This is a decade of opportunity

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By Sinn Féin National Chairperson Declan Kearney

The road map announced by Nicola Sturgeon for a Scottish independence referendum in 2023 will have political implications across these islands in the coming months.

That is why the Irish government’s refusal to even begin the preparations for Irish unity is increasingly untenable.

If the current coalition partners are unwilling to grasp this reality, then the Irish government system needs to develop new thinking and policy proposals on how future governments should prepare for re-unification and a full return to the European Union.

In the last four most significant opinion polls in the south, Sinn Féin has recorded 36 per cent popular approval ratings.

It may not be inevitable, but it is certainly ‘game on’ for a Sinn Féin-led government in Dublin.

Irish unity will be a central political objective of that administration. Better then to begin preparing the essential policy frameworks of constitutional and political transition. This Irish government should convene an all-island Citizens’ Assembly to structure the current discussion on Irish unity, as a stage in advance of holding a unity referendum.

Next year is the 25th anniversary of the Good Friday Agreement.

Sinn Féin believes the debate on how to achieve Irish unity needs to be informed and considered. It should not be like the sordid fake news synonymous with Brexit and the current protocol impasse. We can do better than that.

Sinn Féin has described this era as a decade of opportunity, for all the people of Ireland. A decade for big, new, dynamic ideas. A time to re-imagine our future.

Irish unity is a reasonable and achievable objective. But the transition towards constitutional change and a new national, democratic framework in Ireland needs to be carefully planned, and resourced. It should be orderly, and taken forward in phases. We must be ambitious and inclusive. The way forward should be guided by dialogue and popular democratic participation involving all sectors of Irish society.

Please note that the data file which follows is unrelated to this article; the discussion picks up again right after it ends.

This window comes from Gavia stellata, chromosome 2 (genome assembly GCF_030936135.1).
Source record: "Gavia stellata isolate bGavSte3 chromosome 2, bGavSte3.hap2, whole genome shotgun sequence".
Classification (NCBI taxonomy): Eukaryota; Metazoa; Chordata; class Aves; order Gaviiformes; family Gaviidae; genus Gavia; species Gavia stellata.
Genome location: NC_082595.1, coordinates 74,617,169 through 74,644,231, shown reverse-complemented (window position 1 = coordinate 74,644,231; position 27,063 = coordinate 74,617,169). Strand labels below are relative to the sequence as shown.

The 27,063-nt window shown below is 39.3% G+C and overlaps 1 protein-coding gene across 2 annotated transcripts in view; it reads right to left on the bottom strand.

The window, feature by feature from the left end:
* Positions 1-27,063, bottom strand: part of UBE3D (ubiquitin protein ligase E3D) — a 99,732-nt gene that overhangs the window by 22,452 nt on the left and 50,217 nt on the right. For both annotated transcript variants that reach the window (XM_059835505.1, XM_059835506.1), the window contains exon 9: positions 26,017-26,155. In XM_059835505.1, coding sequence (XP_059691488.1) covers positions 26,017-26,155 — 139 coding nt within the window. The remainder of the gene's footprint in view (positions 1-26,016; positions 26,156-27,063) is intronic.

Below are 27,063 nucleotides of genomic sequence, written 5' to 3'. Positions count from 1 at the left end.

Hope, aspiration, and a better future for all, should be our ‘north star’. Irish unity is the big idea whose time has come. We need to get it right. The new Ireland must not be the old Ireland.

Last summer, the Sinn Féin Ard Chomhairle agreed to establish a Commission on the Future of Ireland as an ambitious, open consultation on the future of the island. It was delayed then by the Covid-19 pandemic.

This week Uachtarán Shinn Féin, Mary Lou McDonald, launched the initiative announcing that an inaugural People’s Assembly will take place in Belfast‘s Waterfront Hall on October 12. The commission is no substitute for a Citizens’ Assembly, but an initiative from Sinn Féin to nurture the ongoing public debate. Its mission is to encourage alternative proposals to be presented by those with different visions of Ireland. To widen the current discussion. The process will emphasise that everyone should be part of planning for the new Ireland.

It is intended as a forum for citizens from across society to have their say on themes like maximising economic opportunities; new constitutional arrangements; democratic structures and governance; rights and equality issues; protection of minorities; the role of the Irish government; and future economic and public policy models, including an Irish national health service, pension arrangements, and social protections in a united Ireland.

Importantly, the commission will seek to engage with all sections of our people. There is an unprecedented momentum for Irish unity. It is exciting. We are arguably fast approaching a tipping point. Let’s seize the moment we are all living through and shape the opportunities. It is time to prepare and plan for the change which is coming.

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